Many employers are struggling with the new higher salary requirements under the Fair Labor Standards Act (“FLSA”). The new law (going into effect December 1, 2016) effectively doubles the required minimum salary amount that must be paid. The old rule required a salary of $23,660 and the new rule requires a minimum salary of $47,476, which is increased every year.
Some employers, particularly non-profits, are wondering if they are excluded from the requirements of the new law since they either have no commercial activity or a nominal amount of commercial activity. This is a valid question. Before an entire organization is subject to the FLSA, there must be “enterprise coverage” which is triggered when a business, whether profit or non-profit, has $500,000 of commercial activity. For a for-profit business, all gross revenue is commercial activity, while for a non-profit business, commercial activity occurs when the non-profit sells products or services. Many non-profits give away their products and services, so they do not have any commercial activity. Technically, for “enterprise coverage” to occur, there must also be at least some “interstate commerce” occurring, but this simply means that your business has at least some products purchased or services used that have come from out-of-state.
However, be aware that even if the entire organization is not subject to FLSA, that certain employees within an organization might be covered by the FLSA. This is known as “individual coverage.” “Individual coverage” applies to only specific employees that are doing certain types of work activities. The types of work activities that trigger coverage are those that involve “interstate commerce.” “Interstate commerce” is occurring merely by making or receiving telephone calls from another state, conducting business via the US mail, and purchasing products that are shipped from another state. Anyone doing any kind of office work would likely be engaged in “interstate commerce”. This type of work must be done more than sporadically, but as a regular part of their jobs.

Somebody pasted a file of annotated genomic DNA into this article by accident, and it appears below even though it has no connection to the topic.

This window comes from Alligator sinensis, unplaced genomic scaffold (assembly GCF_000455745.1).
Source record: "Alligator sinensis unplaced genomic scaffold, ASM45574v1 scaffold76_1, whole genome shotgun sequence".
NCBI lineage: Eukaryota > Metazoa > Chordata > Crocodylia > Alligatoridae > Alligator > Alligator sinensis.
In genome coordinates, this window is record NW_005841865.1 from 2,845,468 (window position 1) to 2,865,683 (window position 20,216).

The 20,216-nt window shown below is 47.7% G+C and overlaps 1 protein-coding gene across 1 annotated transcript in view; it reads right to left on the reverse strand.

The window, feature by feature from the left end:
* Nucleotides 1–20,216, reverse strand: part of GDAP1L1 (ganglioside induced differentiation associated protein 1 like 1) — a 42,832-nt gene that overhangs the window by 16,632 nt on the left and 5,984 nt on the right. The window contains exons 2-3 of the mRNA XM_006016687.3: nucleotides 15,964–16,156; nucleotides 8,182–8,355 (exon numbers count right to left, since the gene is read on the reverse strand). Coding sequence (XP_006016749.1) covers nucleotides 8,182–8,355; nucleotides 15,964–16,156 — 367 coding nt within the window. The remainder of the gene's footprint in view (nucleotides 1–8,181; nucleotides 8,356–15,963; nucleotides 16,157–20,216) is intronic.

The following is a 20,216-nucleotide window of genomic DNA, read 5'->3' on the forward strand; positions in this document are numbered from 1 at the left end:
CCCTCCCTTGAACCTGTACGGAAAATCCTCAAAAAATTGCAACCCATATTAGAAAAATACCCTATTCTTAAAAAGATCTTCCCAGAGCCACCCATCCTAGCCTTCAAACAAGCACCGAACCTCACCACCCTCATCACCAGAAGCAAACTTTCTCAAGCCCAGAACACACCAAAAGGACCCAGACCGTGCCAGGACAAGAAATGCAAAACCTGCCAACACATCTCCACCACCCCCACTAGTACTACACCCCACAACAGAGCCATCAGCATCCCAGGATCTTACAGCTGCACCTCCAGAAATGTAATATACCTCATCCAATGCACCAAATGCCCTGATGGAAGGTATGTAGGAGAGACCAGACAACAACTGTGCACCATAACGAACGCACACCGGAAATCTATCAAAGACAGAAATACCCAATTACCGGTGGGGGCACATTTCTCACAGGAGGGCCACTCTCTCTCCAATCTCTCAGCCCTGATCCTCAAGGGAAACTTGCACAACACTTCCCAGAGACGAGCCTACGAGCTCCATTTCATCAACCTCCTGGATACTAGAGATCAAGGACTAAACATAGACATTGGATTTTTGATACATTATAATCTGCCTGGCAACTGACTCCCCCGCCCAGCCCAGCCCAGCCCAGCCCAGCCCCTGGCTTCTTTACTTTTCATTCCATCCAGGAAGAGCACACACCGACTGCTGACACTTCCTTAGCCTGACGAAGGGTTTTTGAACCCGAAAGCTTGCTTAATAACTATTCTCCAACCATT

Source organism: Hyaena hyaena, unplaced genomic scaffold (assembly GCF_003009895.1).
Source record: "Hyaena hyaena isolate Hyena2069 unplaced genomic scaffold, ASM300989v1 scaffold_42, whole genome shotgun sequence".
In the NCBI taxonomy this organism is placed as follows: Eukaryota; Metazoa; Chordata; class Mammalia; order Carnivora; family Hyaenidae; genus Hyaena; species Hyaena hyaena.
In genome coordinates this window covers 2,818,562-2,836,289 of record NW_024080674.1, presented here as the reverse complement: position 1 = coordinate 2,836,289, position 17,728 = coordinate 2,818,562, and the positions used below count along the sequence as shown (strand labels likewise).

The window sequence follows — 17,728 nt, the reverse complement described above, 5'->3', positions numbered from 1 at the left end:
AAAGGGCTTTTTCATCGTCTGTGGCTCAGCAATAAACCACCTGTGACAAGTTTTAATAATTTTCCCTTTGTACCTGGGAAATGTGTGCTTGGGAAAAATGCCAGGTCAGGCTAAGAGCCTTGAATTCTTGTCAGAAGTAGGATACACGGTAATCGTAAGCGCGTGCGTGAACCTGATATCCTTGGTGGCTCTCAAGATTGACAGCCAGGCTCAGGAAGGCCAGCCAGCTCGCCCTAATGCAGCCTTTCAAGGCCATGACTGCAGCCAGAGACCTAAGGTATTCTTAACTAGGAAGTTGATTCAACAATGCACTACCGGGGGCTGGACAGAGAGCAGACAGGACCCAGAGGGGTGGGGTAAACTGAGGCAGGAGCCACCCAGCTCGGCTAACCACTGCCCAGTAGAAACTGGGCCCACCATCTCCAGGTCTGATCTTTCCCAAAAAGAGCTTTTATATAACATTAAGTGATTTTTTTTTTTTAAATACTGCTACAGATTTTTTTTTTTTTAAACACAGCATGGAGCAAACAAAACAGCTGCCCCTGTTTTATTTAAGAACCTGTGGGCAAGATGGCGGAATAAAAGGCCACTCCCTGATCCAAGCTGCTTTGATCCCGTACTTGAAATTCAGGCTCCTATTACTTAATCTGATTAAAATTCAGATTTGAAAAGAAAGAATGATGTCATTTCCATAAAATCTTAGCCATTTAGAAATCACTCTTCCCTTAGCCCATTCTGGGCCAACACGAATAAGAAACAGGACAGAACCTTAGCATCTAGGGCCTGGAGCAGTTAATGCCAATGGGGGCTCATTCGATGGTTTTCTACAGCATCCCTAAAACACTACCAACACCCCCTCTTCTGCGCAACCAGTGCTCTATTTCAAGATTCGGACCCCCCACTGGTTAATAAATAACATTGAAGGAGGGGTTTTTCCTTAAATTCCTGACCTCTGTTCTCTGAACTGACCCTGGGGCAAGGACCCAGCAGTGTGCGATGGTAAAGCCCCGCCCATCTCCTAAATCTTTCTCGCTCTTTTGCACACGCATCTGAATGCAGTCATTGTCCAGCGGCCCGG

Here is the final nail in the proverbial coffin – if the FLSA does not apply, the Michigan wage laws apply. The Michigan wage statute does not currently contain the same requirements as the federal statute, but it soon will. In the meantime, the State is going to enforce it the same way. In other words, if the employee isn’t protected by FLSA, they will be covered by the Michigan statute, which will be enforced the same as the FLSA.
The bottom line is just plan on complying with the new FLSA salary basis tests since if the FLSA doesn’t apply, Michigan’s law does and they will be enforced the same. However, through some careful planning, the impact of these new rules can be minimized. It is a good idea to have a FLSA expert review your compensation arrangements since there are a lot of tricks and traps in the wage laws.